Hiking Up The Pic Des Courmettes
If you are ever staying on the Cote d’Azur in the South of France and want to get away from the crowds and bling of the coast for a while, the Pic des Courmettes is the answer to your need for a little peace. You can look down on the coast glittering in the sunshine while listening to the sound of the wind rustling through the grass, and smelling the scents from wild lavender and oregano as you brush by them. Even if you are not a hiker, you can take a stroll from the beautiful old buildings which now house a Centre for Environmental Education into the fields next door for a fabulous view over the whole coast. The photo below is taken at the bottom of the Pic des Courmettes, and as you can see, the view towards Nice is spectacular on a clear day!
And, if you don’t even want to stroll, you can just get out of your car, walk ten paces, collapse gracefully on a picnic blanket under a majestic chestnut tree in front of the Centre, and sip from a flute of champagne that your butler has already poured for you. From this languishing pose, you still get a decent view over the startling blue Mediterranean Sea. Ask the butler to hike up to the top of the Pic des Courmettes for you and take a few photos so that you can see the panorama better.
As our butler was on holiday the weekend we went, we had to walk all the way to the top of the Pic des Courmettes ourselves. Disgraceful! It’s so hard to get decent service these days (hmmm…I think I’ve been watching too much “Downton Abbey)! The hike winds its way from forest-lined fields at the bottom to the typical rocky terrain of Provence at the top. The ground is covered in small bushes of thyme, oregano and lavender. The perfume wafting from the plants transports me directly into a Marcel Pagnol book (if you haven’t read “Jean de Florette” or “Manon of the Springs” yet, go get a copy straight away!). If you’re lucky, or unlucky (depending on your love of dogs), you can meet a huge sheepdog or two guarding flocks of sheep in the fields near the parking lot. There are lots of signs warning you to keep away from the dogs as they are VERY protective of their sheep. So far, I’ve always taken heed of the warnings and not gone near them. If anyone has found out that they are friendly, please let me know!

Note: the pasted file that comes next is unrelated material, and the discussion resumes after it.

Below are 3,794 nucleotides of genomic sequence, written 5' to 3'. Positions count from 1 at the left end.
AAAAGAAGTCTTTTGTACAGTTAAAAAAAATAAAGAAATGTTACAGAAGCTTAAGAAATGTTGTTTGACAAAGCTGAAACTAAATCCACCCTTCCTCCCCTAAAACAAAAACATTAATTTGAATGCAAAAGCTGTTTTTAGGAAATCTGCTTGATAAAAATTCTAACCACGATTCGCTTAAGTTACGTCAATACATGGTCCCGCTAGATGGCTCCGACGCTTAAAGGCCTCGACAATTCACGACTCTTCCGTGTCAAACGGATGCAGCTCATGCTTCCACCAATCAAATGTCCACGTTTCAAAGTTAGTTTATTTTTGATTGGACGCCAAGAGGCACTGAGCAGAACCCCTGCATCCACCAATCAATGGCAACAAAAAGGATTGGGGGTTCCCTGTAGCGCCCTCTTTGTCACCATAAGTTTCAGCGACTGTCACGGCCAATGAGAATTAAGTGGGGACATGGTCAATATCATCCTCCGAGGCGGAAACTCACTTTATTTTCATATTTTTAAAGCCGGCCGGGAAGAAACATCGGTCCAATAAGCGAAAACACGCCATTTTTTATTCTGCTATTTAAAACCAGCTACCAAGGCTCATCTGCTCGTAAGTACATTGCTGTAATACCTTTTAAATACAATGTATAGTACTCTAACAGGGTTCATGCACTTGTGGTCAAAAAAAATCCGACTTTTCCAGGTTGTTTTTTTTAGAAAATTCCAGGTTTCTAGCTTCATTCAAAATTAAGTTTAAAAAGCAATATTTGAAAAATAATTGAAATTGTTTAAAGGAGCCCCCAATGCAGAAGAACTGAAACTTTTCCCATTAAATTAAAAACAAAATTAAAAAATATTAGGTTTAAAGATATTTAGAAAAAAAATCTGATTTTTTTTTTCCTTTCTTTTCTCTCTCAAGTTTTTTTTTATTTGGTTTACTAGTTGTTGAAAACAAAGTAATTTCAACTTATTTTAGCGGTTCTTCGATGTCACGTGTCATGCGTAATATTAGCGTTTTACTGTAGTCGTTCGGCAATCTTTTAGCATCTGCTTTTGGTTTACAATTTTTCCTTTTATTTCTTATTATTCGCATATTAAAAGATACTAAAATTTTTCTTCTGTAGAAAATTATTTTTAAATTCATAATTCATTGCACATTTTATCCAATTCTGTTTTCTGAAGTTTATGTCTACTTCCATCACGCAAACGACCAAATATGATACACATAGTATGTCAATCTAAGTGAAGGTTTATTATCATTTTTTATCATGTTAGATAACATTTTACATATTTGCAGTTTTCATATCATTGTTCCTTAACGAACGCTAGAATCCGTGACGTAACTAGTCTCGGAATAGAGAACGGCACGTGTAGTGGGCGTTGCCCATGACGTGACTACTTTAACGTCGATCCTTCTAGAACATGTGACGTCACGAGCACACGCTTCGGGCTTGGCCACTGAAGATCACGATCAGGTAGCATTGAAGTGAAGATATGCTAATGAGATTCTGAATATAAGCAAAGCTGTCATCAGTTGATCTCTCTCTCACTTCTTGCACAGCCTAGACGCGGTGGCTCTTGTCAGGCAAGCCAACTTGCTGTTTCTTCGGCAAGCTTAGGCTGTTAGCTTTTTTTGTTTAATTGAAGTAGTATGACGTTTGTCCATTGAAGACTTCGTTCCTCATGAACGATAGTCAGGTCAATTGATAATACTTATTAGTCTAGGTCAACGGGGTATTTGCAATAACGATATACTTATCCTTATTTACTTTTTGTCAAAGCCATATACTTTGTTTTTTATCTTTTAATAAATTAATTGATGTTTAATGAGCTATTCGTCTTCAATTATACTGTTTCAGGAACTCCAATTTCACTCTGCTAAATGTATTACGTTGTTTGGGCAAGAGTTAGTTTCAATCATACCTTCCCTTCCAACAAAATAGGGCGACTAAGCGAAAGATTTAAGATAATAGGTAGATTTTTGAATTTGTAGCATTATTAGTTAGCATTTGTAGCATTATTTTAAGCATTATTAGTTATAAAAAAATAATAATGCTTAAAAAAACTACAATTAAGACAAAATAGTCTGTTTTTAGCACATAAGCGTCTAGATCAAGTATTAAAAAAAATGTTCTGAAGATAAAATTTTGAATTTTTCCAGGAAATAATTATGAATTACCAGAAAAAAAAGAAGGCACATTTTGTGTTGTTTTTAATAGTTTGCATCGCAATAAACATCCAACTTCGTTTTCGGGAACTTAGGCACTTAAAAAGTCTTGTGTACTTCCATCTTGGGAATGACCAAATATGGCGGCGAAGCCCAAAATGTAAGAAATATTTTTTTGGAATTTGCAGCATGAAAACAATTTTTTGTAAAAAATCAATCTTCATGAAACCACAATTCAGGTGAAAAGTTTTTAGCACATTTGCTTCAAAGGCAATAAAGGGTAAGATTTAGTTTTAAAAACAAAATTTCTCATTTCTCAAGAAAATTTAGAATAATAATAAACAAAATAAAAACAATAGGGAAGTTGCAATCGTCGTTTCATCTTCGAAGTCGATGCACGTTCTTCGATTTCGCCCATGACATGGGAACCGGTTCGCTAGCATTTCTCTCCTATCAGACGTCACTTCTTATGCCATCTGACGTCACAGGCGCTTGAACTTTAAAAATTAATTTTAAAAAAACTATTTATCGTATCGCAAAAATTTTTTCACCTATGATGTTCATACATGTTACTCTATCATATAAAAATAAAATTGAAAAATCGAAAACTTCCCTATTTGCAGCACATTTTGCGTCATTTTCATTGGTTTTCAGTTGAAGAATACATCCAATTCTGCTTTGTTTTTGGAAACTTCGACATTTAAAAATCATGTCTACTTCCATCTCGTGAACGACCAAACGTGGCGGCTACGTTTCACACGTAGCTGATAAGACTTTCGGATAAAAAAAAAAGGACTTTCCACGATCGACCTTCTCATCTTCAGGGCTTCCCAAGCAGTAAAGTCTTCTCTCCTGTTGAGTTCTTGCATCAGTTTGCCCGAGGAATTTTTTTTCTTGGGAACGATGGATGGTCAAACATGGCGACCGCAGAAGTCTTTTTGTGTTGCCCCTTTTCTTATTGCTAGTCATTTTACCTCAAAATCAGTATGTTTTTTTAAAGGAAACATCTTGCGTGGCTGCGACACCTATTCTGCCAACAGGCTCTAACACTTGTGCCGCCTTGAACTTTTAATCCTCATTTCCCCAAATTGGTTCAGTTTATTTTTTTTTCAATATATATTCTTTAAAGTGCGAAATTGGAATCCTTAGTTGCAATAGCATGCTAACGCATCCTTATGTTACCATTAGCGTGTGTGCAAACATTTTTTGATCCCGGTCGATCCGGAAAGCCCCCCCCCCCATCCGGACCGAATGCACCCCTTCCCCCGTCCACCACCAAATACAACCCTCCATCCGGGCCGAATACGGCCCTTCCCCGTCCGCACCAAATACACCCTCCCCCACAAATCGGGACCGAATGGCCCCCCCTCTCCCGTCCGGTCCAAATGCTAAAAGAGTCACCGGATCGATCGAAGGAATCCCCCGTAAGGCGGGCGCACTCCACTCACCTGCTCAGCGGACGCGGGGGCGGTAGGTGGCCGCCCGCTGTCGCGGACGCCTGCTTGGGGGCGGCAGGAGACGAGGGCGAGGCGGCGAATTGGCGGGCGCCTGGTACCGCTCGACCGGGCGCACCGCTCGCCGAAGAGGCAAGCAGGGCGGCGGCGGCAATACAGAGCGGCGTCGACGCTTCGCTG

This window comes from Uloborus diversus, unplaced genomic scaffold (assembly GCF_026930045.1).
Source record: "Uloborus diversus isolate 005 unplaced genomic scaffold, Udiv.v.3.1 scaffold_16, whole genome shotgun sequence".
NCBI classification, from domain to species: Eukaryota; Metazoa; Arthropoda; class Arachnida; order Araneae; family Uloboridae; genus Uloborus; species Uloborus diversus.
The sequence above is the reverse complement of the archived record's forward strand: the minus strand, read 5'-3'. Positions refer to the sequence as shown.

It takes about an hour and a half to hike up the trail to the top. On a clear day, the view fans out to the horizon in every direction. It can be possible to even see the island of Corsica. It lies about 200 km off the coast of France, so theoretically, it’s not possible to see much of it, but under certain conditions, thanks to a physics concept called refraction, it seems to magically rise above the horizon in all its glory. I’ve seen it just once like that. It’s a little like catching sight of a bear in Yosemite Park. It doesn’t happen often, but when it does, all the cynicism of being an adult drops away and you feel like a kid again.
From the summit of the Pic des Courmettes, you can turn your back on the coast and look toward the mountains and wild land that stretches out behind the Cote d’Azur for hundreds of kilometres. The tiny villages dotted through the mountains on this side are few and far between. The area around the Pic des Courmettes has been inhabited for tens of thousands of years, by humans in the Neolithic period, to Romans, to modern day farmers, so you can find ruins of buildings such as the one below scattered over the mountain.
A little practical information: to get to the Pic des Courmettes, you need to drive (or if you’re crazy, cycle) to the parking lot at the Domaine des Courmettes by taking a tiny winding road about half way between two villages called Pont du Loup and Tourettes sur Loup (the Loup is the name of the river that runs through this area). You will wonder where the heck you’re going as it is very narrow and hairpins its way up the side of the mountain. It’s not as long as it seems when you’re on it, and afterwards you’ll be glad you did it!
This is part of a monthly link up for Phoebe’s “All About France” group. Go check it out to find other bloggers who are writing about all aspects of living in France!
By Lisa Watson